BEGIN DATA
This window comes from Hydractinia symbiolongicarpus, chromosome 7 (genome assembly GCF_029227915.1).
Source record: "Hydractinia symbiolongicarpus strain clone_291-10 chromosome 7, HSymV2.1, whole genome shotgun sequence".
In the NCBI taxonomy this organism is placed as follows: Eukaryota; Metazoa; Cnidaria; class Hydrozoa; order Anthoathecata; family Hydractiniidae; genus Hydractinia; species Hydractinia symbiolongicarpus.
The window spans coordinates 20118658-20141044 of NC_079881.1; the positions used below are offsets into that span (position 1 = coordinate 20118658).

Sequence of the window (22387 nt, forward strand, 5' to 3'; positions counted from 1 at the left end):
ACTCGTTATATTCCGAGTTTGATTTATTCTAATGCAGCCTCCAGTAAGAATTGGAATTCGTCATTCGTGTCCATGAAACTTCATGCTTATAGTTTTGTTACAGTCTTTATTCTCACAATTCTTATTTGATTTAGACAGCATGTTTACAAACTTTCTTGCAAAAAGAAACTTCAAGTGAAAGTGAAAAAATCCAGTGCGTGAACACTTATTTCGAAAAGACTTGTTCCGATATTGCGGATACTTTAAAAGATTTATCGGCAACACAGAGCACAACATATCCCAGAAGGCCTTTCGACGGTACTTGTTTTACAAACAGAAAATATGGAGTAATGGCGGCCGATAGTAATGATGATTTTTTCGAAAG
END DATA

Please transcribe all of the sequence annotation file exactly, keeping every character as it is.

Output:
This window comes from Hydractinia symbiolongicarpus, chromosome 7 (genome assembly GCF_029227915.1).
Source record: "Hydractinia symbiolongicarpus strain clone_291-10 chromosome 7, HSymV2.1, whole genome shotgun sequence".
In the NCBI taxonomy this organism is placed as follows: Eukaryota; Metazoa; Cnidaria; class Hydrozoa; order Anthoathecata; family Hydractiniidae; genus Hydractinia; species Hydractinia symbiolongicarpus.
The window spans coordinates 20118658-20141044 of NC_079881.1; the positions used below are offsets into that span (position 1 = coordinate 20118658).

Sequence of the window (22387 nt, forward strand, 5' to 3'; positions counted from 1 at the left end):
ACTCGTTATATTCCGAGTTTGATTTATTCTAATGCAGCCTCCAGTAAGAATTGGAATTCGTCATTCGTGTCCATGAAACTTCATGCTTATAGTTTTGTTACAGTCTTTATTCTCACAATTCTTATTTGATTTAGACAGCATGTTTACAAACTTTCTTGCAAAAAGAAACTTCAAGTGAAAGTGAAAAAATCCAGTGCGTGAACACTTATTTCGAAAAGACTTGTTCCGATATTGCGGATACTTTAAAAGATTTATCGGCAACACAGAGCACAACATATCCCAGAAGGCCTTTCGACGGTACTTGTTTTACAAACAGAAAATATGGAGTAATGGCGGCCGATAGTAATGATGATTTTTTCGAAAG